The human rights abuses by police in Punjab continue with impunity — in July, a man incarcerated in Amritsar’s Central Jail was branded on his back by the Deputy Superintendent and other prison officials after demanding water and better treatment.



Doctors found fresh scars on his back that had been inflicted with hot iron rods. No action was taken at year’s end.


In July, the Punjab State Human Rights Commission (PSHRC) required police officials to submit a report concerning the case of a prisoner in police custody who was allegedly made to sign four blank confession forms after repeated torture by electric shock. …


There were also two recent deaths under police custody in Punjab; in both cases, the police tortured the accused to death, and in neither case have the officers responsible for the killings been arrested.



Although the Malimath Committee on Judicial Reform issued a report in 2003 that proposed some police-recommended reform, measures had not been implemented at year’s end.


Punjab Director General of the Police A.A. Siddiqui reported that police had received 17,000 complaints during the year, including 6,261 from the Punjab State Human Rights Commission, 376 from the NHRC, and 46 from the NHRC for Scheduled Castes and Scheduled Tribes. The media reported that 59 police officers were found guilty of violating human rights in Punjab during the year.


Further, in violation of Constitutional provisions, thousands of criminal suspects remain imprisoned without charge.



The Constitution provides detainees the right to be informed of the grounds for their arrest, representation by legal counsel, and, unless held under a preventive detention law, to be arraigned within 24 hours of arrest, at which time the accused must either be remanded for further investigation or released.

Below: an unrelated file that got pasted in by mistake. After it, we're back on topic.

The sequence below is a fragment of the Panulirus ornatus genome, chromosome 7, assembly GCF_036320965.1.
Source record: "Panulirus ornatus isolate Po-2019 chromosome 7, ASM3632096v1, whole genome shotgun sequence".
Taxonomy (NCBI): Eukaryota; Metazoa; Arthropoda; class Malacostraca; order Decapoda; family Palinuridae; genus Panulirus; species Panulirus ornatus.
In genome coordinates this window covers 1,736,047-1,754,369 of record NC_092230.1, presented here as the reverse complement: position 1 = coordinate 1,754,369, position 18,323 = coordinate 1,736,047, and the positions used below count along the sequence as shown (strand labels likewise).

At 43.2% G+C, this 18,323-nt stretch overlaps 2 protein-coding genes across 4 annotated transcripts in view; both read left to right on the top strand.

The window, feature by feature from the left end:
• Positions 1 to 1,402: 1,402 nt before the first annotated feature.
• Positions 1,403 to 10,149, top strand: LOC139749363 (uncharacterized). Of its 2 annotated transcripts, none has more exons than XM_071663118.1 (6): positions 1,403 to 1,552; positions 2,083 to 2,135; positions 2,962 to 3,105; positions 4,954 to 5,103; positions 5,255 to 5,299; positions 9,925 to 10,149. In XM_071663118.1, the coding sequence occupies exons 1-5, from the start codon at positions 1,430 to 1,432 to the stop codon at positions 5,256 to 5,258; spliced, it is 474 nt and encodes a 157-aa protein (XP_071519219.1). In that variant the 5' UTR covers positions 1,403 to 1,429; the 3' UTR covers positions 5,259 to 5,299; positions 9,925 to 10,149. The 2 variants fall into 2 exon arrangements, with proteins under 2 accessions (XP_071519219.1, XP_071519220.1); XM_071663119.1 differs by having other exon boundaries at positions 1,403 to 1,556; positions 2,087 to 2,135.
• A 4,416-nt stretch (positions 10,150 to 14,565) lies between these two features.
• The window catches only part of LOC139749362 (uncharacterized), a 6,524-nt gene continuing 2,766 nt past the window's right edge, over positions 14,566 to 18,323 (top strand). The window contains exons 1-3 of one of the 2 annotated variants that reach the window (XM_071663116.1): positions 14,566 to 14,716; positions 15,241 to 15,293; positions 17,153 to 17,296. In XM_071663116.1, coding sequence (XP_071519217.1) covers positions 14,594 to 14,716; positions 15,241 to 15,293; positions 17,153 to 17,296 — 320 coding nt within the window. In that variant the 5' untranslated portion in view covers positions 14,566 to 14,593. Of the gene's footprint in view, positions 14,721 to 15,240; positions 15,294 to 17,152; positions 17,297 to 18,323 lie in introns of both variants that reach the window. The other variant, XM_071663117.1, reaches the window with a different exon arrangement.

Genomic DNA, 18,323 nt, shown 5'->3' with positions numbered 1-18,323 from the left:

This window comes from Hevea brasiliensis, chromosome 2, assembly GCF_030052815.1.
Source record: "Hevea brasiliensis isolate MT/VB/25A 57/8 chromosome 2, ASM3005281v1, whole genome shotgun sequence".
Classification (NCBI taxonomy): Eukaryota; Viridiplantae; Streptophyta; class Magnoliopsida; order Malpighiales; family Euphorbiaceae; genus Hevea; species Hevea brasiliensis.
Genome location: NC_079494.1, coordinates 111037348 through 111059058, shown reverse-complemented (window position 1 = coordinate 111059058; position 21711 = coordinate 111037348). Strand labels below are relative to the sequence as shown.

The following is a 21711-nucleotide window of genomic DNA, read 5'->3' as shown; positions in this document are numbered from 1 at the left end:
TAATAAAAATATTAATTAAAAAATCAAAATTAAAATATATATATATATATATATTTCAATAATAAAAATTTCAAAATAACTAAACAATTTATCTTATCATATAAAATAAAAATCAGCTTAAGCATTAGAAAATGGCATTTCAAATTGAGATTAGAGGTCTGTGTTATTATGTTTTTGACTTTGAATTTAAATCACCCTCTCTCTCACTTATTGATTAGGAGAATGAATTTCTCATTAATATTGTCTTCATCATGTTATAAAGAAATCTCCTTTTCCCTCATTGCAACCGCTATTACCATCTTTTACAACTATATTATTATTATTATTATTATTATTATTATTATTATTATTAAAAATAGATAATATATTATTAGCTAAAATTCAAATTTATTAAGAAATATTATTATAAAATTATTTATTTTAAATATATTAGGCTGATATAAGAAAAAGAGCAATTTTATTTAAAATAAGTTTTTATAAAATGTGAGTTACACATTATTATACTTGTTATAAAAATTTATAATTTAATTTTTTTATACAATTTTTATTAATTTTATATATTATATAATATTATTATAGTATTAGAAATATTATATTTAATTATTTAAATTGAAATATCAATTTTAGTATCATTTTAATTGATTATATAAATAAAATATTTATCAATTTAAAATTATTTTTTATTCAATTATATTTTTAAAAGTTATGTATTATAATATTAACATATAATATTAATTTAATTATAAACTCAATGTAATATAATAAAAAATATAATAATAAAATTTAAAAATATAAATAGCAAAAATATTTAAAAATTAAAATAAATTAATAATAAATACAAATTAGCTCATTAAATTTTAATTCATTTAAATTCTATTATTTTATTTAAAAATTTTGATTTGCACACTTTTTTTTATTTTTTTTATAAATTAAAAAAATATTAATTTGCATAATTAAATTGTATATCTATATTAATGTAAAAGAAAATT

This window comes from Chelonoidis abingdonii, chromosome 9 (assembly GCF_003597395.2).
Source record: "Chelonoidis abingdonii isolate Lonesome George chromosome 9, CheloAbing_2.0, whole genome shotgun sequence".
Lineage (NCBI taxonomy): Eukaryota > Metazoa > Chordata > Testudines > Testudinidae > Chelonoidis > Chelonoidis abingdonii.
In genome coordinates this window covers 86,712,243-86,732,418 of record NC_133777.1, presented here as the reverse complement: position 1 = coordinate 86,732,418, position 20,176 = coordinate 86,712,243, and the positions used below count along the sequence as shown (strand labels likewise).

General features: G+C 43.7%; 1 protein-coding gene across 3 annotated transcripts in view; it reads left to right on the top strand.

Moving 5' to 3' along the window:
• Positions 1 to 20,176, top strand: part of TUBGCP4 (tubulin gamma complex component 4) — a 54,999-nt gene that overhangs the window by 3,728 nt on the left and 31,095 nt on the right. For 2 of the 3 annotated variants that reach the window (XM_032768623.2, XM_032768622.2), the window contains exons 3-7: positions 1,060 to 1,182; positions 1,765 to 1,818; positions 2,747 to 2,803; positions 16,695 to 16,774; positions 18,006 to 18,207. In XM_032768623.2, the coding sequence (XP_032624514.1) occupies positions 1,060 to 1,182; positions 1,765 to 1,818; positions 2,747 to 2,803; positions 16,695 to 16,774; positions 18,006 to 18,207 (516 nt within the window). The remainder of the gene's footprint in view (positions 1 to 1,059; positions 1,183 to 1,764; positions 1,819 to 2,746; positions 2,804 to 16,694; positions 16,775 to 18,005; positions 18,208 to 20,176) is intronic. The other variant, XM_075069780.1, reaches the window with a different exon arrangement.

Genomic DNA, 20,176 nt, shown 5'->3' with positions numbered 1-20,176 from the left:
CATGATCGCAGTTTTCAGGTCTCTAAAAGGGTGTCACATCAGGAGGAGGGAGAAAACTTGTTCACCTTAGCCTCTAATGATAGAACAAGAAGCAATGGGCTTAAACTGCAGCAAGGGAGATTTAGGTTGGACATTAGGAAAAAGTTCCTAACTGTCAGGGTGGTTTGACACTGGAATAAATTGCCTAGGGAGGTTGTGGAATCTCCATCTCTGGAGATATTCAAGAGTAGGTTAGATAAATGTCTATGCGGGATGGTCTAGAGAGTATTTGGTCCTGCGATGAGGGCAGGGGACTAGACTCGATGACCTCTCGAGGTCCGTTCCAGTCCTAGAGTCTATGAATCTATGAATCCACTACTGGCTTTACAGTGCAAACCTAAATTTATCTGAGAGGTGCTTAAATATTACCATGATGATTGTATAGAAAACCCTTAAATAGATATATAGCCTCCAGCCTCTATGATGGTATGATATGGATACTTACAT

The State Department report also noted the February 2004 application of the Terrorism and Disruptive Activities Act (TADA), a law that the government had allowed to lapse in 1995.  TADA established in camera courts, authorized the detention of persons in a “disturbed area” on mere suspicion, and made detainees presumed guilty until proven innocent. Government agents detained Simranjit Singh Mann in February 2004 under TADA for making “an inflammatory speech” in 1991 regarding Khalistan. He was released and then arrested again on March 23, when he voiced opposition to the then-Deputy Prime Minister L.K. Advanti at a rally. Mann was released two days later.



Although the Government allowed the Terrorism and Disruptive Activities Act (TADA) to lapse in 1995, the South Asia Human Rights Documentation Center reported that more than 1,000 persons remained in detention awaiting prosecution under the law, and that cases opened under TADA continued through the judicial system.


TADA courts curtailed many legal protections provided by other courts. For example, defense counsel was not permitted to see prosecution witnesses, who were kept behind screens while testifying in court, and confessions extracted under duress were admissible as evidence.


At the end of 2004, the Nanavati Commission had not completed the report on its re-inquiry into the 1984 pogroms against Sikhs, and was issued another extension.